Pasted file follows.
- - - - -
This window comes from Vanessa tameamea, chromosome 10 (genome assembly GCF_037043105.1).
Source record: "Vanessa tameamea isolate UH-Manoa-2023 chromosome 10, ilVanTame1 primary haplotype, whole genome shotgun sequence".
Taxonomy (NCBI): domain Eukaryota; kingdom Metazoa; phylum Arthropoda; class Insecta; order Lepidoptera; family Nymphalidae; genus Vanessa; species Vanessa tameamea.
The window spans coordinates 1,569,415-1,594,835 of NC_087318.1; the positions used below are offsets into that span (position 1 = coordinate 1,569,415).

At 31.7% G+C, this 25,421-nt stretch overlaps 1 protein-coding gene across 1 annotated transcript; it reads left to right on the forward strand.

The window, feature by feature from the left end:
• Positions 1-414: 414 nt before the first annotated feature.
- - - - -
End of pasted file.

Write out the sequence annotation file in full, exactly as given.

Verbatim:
This window comes from Vanessa tameamea, chromosome 10 (genome assembly GCF_037043105.1).
Source record: "Vanessa tameamea isolate UH-Manoa-2023 chromosome 10, ilVanTame1 primary haplotype, whole genome shotgun sequence".
Taxonomy (NCBI): domain Eukaryota; kingdom Metazoa; phylum Arthropoda; class Insecta; order Lepidoptera; family Nymphalidae; genus Vanessa; species Vanessa tameamea.
The window spans coordinates 1,569,415-1,594,835 of NC_087318.1; the positions used below are offsets into that span (position 1 = coordinate 1,569,415).

At 31.7% G+C, this 25,421-nt stretch overlaps 1 protein-coding gene across 1 annotated transcript; it reads left to right on the forward strand.

The window, feature by feature from the left end:
• Positions 1-414: 414 nt before the first annotated feature.